Creates a cube representing a carpet plot of an image
The first two pixel axes (x and y) in the output cube correspond to the pixel axes in the input image. The third pixel axis (z) in the output cube is proportional to data value in the input image. The value of a pixel in the output cube measures the difference between the data value implied by its z-axis position, and the data value of the corresponding pixel in the input image. Two schemes are available (see Parameter MODE): the output pixel values can be either simply the difference between these two data values, or the difference divided by the standard deviation at the corresponding pixel in the input image (as determined either from the VARIANCE component in the input NDF or by Parameter SIGMA).
"Data"
— the value of each output pixel is equal to the difference between the data value implied by
its position along the data value axis, and the value of the corresponding pixel in the input
image.
"Sigma"
— this is the same as "Data"
except that the output pixel values are divided by the standard
deviation implied either by the VARIANCE component of the input image, or by the SIGMA
parameter.
["Data"
]
[]
lower,upper — You can supply explicit lower and upper limiting values. For example, "10,200"
would set the lower limit on the output data axis to 10 and its upper limit to 200. No method name
prefixes the two values. If only one value is supplied, the "Range"
method is adopted.
The limits must be within the dynamic range for the data type of the input NDF array
component.
"Percentiles"
— The default values for the output data axis range are set to the specified
percentiles of the input data. For instance, if the value "Per,10,99"
is supplied, then the
lowest 10% and highest 1% of the data values are beyond the bounds of the output data
value axis. If only one value, p1, is supplied, the second value, p2, defaults to (100 - p1).
If no values are supplied, the values default to "5,95"
. Values must be in the range 0 to
100.
"Range"
— The minimum and maximum array values are used. No other sub-strings are needed by
this option. Null (!
) is a synonym for the "Range"
method.
"Sigmas"
— The limits on the output data value axis are set to the specified numbers of standard
deviations below and above the mean of the input data. For instance, if the supplied value is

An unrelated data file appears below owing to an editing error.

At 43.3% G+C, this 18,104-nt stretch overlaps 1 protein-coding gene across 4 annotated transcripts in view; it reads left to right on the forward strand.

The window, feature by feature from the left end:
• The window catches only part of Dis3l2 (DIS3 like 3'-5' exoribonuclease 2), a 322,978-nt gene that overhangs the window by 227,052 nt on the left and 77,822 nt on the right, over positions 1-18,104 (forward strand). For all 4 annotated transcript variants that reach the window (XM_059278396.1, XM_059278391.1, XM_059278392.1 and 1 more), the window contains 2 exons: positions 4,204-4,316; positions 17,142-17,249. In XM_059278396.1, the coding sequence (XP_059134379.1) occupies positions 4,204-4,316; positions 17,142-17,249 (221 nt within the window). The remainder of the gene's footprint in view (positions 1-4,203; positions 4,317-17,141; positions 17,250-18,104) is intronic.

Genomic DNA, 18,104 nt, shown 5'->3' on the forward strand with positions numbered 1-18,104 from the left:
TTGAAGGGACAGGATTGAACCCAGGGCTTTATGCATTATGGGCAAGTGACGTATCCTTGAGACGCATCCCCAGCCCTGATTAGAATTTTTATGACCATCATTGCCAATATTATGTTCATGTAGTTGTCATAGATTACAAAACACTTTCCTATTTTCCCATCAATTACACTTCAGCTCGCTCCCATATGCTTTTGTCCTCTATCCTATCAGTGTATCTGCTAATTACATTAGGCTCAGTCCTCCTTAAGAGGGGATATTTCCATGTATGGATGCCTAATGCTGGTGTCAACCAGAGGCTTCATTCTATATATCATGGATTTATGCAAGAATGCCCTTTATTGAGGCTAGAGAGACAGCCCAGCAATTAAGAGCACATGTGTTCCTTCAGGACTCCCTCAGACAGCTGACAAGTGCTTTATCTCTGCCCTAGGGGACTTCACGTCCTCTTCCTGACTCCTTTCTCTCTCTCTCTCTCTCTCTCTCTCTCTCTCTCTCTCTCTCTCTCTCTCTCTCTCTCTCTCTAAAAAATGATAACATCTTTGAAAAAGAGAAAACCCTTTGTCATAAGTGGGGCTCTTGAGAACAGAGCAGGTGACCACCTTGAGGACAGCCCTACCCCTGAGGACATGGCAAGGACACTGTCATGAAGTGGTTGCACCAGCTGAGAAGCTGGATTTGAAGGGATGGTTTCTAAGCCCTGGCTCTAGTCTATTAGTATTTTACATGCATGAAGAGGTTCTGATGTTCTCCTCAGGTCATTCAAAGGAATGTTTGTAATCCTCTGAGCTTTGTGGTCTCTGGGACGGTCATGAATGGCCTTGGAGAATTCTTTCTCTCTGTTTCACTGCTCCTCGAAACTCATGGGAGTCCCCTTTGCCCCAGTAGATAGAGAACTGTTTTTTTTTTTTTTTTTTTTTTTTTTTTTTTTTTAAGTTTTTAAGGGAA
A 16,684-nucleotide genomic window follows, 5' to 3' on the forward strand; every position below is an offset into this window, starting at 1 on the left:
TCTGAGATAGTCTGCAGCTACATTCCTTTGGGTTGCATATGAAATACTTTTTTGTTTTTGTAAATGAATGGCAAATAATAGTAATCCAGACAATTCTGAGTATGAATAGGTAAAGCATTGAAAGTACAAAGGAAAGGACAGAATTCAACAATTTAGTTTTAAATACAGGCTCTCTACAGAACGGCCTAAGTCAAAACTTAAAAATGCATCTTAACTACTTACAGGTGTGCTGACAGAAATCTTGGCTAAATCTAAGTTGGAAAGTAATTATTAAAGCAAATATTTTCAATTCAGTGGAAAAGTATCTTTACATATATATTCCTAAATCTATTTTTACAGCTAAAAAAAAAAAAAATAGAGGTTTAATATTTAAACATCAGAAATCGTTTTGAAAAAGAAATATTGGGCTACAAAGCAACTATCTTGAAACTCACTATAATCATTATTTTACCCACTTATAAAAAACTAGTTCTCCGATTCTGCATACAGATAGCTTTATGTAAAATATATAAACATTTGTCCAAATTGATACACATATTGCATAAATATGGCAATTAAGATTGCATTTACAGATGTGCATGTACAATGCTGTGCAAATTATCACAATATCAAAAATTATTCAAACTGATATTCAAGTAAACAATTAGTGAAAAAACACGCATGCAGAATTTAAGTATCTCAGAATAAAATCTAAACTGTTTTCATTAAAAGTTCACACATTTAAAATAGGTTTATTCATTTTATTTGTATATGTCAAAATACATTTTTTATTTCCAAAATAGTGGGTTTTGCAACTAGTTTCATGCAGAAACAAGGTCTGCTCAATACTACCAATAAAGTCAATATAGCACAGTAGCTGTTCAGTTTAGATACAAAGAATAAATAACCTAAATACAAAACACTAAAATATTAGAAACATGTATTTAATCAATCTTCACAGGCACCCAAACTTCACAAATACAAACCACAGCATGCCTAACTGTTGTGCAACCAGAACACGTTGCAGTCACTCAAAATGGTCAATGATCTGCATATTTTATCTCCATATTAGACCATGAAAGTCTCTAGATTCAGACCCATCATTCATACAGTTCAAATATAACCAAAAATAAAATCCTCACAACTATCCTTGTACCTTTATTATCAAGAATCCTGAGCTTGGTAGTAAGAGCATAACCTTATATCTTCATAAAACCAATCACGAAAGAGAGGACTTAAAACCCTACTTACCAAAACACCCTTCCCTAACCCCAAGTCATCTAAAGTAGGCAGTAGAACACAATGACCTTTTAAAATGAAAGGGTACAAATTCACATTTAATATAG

"sig,1.5,3.0"
, then the data value axis extends from the mean of the input data minus 1.5
standard deviations to the mean plus 3 standard deviations. If only one value is supplied,
the second value defaults to the supplied value. If no values are supplied, both default to
"3.0"
.
The limits adopted for the data value axis are reported unless parameter RANGE is specified on the command line. In this case values are only calculated where necessary for the chosen method.
The method name can be abbreviated to a single character, and is case insensitive. The initial default
value is "Range"
. The suggested defaults are the current values, or !
if these do not exist. [
current
value]
"Sigma"
. If a null (!
) value is supplied, the standard deviations implied by the VARIANCE component
in the input image are used (an error will be reported if the input image does not have a VARIANCE
component). If a SIGMA value is supplied, the same value is used to scale all output pixels. [!]
m31.sdf
contains a VARIANCE component, this will create a three-dimensional NDF
called m31-cube in which the third pixel axis corresponds to data value in NDF m31, and
each output pixel value is the number of standard deviations of the pixel away from the
corresponding input data value. If you then use Gaia to view the cube, an iso-surface at value
zero will be a carpet plot of the data values in m31, an iso-surface at value -1.0
will be a
carpet plot showing data values one standard deviation below the m31 data values, and an
iso-surface at value +1.0
will be a carpet plot showing data values one sigma above the m31
data values. This can help to visualise the errors in an image.